Fentanyl meeting addresses youth addiction, rising amount of drug found on Big Island

Concerned community members gathered at the Clem Akina Park Community Center on Thursday for a presentation about addiction and the dangers of fentanyl.

Representatives from the East Hawaii Drug Free Coalition, the Hawaii Health and Harm Reduction Center, Blue Zones Project, West Hawaii Community Health Center, Hawaii Police Department and several other organizations were in attendance, stressing the statistic that every 13 days, someone on the Big Iceland dies from a drug overdose, mostly associated with fentanyl.

“This is an islandwide issue,” said Bay Clinic CEO Kimo Alameda, who led the “Choose Not To Use” presentation.

“Fentanyl is now the number one cause of death for Americans between the ages of 18 and 45,” he said.

The fentanyl task force, consisting of public and private institutions, is focused on addressing the youth, citing addiction as a pediatric disease that starts in early childhood. The presentation stated 90% of individuals struggling with addiction reported using drugs before the age of 18.

“How we frame addiction is important,” Alameda said, suggesting those wanting to experiment should wait. “Wait until you’re 25, when at least your brain is fully developed. At least then you can give your brain a chance. So, to our youth: Be kind to your mind.”

The Hawaii Police Department has seen an increase in the presence of fentanyl, with police recovering 1,352 counterfeit oxycodone pills containing fentanyl mailed from Washington to Kailua-Kona in June.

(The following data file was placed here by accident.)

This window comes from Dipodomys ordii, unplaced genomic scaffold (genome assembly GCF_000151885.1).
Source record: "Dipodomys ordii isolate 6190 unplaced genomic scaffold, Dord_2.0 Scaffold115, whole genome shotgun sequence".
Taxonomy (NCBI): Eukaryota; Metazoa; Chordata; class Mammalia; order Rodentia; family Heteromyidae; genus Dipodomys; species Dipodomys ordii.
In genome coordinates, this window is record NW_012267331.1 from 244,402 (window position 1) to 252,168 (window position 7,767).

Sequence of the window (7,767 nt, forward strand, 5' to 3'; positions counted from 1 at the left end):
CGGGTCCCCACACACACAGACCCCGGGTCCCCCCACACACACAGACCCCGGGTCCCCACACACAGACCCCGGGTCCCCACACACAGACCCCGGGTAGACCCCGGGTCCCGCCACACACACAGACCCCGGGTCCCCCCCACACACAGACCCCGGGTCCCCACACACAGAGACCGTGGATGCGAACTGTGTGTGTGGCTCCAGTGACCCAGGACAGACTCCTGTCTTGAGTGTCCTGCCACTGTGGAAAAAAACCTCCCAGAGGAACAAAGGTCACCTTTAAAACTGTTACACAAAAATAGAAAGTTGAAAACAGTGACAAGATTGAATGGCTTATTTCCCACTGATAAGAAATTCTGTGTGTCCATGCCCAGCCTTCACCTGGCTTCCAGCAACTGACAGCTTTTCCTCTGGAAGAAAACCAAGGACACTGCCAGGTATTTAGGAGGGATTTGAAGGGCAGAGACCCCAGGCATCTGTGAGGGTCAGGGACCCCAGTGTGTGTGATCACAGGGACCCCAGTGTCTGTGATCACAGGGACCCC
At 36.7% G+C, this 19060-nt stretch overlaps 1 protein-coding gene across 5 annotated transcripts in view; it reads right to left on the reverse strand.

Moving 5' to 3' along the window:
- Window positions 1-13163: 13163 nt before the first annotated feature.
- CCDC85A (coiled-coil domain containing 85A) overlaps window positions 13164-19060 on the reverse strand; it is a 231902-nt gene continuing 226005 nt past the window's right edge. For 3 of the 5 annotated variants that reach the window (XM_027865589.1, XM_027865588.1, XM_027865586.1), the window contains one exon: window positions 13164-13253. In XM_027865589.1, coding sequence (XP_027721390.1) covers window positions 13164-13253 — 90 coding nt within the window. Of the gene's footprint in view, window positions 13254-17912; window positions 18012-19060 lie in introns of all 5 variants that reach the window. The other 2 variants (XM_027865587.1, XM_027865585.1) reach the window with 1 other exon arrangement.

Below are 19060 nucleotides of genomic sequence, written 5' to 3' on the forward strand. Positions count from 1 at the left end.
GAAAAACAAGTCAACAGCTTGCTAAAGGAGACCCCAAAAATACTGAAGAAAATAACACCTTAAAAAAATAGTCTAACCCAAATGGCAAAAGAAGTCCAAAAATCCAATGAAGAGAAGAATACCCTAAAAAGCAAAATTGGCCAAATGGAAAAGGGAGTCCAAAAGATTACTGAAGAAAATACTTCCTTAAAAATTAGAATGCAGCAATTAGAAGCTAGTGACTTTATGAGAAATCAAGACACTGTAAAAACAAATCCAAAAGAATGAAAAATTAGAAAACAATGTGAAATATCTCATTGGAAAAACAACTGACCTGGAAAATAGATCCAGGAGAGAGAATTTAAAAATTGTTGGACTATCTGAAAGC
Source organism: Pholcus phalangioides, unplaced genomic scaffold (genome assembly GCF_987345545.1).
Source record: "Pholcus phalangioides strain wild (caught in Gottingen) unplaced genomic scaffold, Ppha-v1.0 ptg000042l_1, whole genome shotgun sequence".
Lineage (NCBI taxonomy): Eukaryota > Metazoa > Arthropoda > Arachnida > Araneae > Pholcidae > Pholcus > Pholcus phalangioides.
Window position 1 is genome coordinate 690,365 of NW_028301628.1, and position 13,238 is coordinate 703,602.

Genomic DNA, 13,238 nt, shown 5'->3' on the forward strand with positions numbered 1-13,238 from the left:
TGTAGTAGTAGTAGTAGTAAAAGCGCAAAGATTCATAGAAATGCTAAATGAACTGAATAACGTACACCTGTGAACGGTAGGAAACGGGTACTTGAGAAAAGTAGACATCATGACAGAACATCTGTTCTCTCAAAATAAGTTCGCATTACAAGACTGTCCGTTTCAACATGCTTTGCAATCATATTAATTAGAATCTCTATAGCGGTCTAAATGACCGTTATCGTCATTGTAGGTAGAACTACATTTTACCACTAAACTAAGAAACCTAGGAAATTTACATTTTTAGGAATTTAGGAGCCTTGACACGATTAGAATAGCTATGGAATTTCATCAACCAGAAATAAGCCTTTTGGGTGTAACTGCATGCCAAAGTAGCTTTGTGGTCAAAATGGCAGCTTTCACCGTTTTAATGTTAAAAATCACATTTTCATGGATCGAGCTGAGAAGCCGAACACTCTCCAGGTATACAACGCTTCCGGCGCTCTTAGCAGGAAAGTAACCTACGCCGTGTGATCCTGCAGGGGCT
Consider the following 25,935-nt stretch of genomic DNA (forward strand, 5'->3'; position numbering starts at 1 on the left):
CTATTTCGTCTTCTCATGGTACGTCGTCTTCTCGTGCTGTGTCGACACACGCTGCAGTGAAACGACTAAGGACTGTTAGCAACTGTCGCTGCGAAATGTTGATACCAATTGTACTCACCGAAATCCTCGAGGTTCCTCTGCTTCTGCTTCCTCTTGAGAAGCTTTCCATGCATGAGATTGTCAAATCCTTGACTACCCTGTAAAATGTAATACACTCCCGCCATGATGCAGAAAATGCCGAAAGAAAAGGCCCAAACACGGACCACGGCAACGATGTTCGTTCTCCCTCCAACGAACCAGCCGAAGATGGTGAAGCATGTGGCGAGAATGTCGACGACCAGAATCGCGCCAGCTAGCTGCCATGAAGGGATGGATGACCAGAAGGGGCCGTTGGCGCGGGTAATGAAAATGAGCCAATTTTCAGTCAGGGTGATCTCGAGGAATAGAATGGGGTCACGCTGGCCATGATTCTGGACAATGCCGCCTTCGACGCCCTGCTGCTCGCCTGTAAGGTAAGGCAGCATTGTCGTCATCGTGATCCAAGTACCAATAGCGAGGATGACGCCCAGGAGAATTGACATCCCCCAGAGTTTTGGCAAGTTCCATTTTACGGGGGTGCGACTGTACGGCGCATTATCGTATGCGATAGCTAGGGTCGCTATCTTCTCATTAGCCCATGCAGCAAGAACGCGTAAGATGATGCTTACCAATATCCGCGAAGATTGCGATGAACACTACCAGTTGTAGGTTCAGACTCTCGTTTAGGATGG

“Prior to 2020, annual statewide seizures of fentanyl were less than one pound,” Captain Thomas A. Shopay of HPD said in a press release. “But from 2020 to 2021, Hawaii Island was responsible for roughly 30 pounds of the state’s overall 53 pounds of fentanyl seizures.”

Ingesting just 0.002 grams of the drug results in “certain death,” according to the National Center for Drug Abuse Statistics.

“The increase is troubling because very small amounts of the fentanyl, sometimes an amount equivalent to a few grains of salt, can be fatal,” Shopay said.

Alameda addressed the increased presence of the drug during the presentation.

“There’s been an 81% increase on the Big Island of overdose deaths in the most recent 18 months,” he said.

The presentation also included a demonstration about the application of Narcan, a medication used to treat overdoses.

“It’s a miracle medication that we have now to keep people alive,” said Alameda. “It’s basically harmless, too. If you use it on someone who isn’t on fentanyl, it doesn’t hurt that person.”

Local resources for addiction listed by the task force include: West Hawaii Community Health Center, Bay Clinic, Big Island Substance Abuse Council, Lokahi Treatment Centers, the Hawaii Health & Harm Reduction Center and the Coordinated Access Resource Entry System, or CARES line, which can be reached at (808) 753-6879.

Email Grant Phillips at gphillips@hawaiitribune-herald.com.

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